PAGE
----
Killing of Redskins' Taylor a familiar tragedy in this city

December 02, 2007|By RICK MAESE

Sean Taylor dies nearly every single day in Baltimore.

Tragic. Senseless. Wasted promise and stolen potential.

No, he's not usually a professional football player with an enviable bank account. But he is usually young, black and the victim of a crime.

Last Monday, in his Palmetto Bay, Fla., home, his name was Sean Taylor. At the exact time Taylor was shot by an intruder, in Baltimore, his name was Michael Crowder, a 33-year-old man who was found unresponsive not far from his Coppin Heights home. He had suffered a gunshot wound to the head.

And two days later, his name was Quentin Reddicks-Flowers, a 31-year-old who police say suffered blunt-force trauma. And one day after that, his name was Ty'wonde Jones, a 13-year-old who had been stabbed to death.

All young. All black. All males. And all dead.

Today at football games across the country, the NFL will observe a moment of silence, and tomorrow in Miami, they'll bury Sean Taylor, the Washington Redskins' 24-year-old free safety. All the while, in communities such as Baltimore, a much-needed dialogue will continue, hopefully with more passion and with more participants than ever before.

In death, Taylor quickly became a symbol. From Miami to D.C. to violence-ravaged communities such as Baltimore, his death has forced us to admit that while the violent death of a pro football player is certainly unusual, there are many Sean Taylors - though we normally prefer to ignore their stories.

Last year, there were 275 homicides in Baltimore, and more than 92 percent of the victims were black. (In 2005, there were 269 homicide victims, and 88 percent were black. And this year, though figures aren't yet complete, 90 percent of the city's 268 homicide victims are known to be black.)

Taylor's death, like so many others, is an extension of a genocide that includes nameless victims, faceless assailants and blameless conspirators.

And just who exactly are those conspirators? On one end, we have people who refuse to acknowledge that race is even worth discussing in deaths such as Taylor's; on the other, we have those who shrug their shoulders, look at the crime statistics and decide that it's not their backyard - or worse, doesn't include their race - and, therefore, it's not their problem.

To far too many, hearing phrases such as "black-on-black crime" is like an assignment of responsibility, a presumption that the epidemic is confined to a single race - and so the solution should be, too.

But it doesn't work that way.

"You can't just move out to a certain county, a certain suburb and the crime in Baltimore all of a sudden disappears," says Marvin L. "Doc" Cheatham, head of the Baltimore branch of the National Association for the Advancement of Colored People. "I keep telling people if you don't get involved, it's going to keep growing and it's going to knock on your door someday. Why would you want to wait until then to do something? Let's get involved now and find a solution."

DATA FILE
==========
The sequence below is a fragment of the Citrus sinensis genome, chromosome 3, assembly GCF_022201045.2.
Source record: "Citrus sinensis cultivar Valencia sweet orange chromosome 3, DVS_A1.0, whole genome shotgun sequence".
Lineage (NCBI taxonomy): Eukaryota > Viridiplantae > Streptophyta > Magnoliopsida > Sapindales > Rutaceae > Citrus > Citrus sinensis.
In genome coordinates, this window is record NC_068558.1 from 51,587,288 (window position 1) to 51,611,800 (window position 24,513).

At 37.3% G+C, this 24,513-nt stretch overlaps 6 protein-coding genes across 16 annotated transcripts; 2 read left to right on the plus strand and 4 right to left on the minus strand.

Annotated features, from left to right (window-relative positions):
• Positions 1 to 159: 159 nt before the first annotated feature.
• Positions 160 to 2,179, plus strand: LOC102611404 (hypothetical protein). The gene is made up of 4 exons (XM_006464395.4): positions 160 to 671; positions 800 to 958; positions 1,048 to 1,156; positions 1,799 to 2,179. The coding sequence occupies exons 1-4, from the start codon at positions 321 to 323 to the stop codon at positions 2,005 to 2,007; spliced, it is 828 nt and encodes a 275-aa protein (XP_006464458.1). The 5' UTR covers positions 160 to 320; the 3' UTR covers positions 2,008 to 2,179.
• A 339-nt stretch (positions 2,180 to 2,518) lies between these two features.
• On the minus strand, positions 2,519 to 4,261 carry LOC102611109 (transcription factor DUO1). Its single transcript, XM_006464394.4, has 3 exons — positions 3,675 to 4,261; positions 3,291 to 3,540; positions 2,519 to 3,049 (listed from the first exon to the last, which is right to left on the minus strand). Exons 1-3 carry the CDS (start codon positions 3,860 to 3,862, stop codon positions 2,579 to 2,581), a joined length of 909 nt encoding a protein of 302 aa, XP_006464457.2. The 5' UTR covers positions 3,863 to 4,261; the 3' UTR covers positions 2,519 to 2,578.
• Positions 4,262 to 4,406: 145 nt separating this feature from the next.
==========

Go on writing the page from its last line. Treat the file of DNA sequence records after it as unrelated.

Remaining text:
This year, Cheatham has taken to posting the city's rising death toll on the front window of the NAACP's office. It requires constant updating. By now, he's well-versed in the problem but concedes we're no closer to a solution.

We must stop fleeing Baltimore at 5 p.m. each workday and pretending life there ceases to exist when the sun goes down. Police alone won't stop the killing. Churches alone can't win the battle. Politicians already have showed their shortcomings.

"The only way we're going to get out of this is if we can all pull together," Cheatham says.

Can the death of a Washington football player, killed in South Florida, really bring about change in a city such as Baltimore? No, probably not by itself. But at the least, it should spark discussion.

Taylor's death was one of those news stories that grabs our collective attention. On, news of his death Tuesday drew 20 times more traffic than reports on the peace conference taking place down the road in Annapolis.

Hopefully, we can remember that there are many Sean Taylors.

"People are really just numb to what's going on," Kathryn Cooper-Nicholas says. "We get excited and pay attention when the murder is something outrageous - but still nothing ever changes."

In April, Cooper-Nicholas' son was stabbed 15 times in downtown Baltimore and suffered near-fatal wounds. Hoping to increase awareness and encourage discussion, she organized a group - Sisters Saving the City. She had hoped to attract 10,000 people to various Baltimore street corners for a vigil to meet, pray and sing. Only a few hundred showed up.

In Baltimore, awareness is no longer enough. We're plenty aware. Now it's time to show that we care.

In communities across the nation, we all have blood on our hands. Regardless of your race, your neighborhood or your bank account, we all must accept some culpability for allowing this culture of death to flourish.

Turning your head is akin to wielding a weapon, and if so many of us refuse to even acknowledge that we're connected to the problem, how will we ever make progress on a solution?

Baltimore Sun Articles
Please note the green-lined linked article text has been applied commercially without any involvement from our newsroom editors, reporters or any other editorial staff.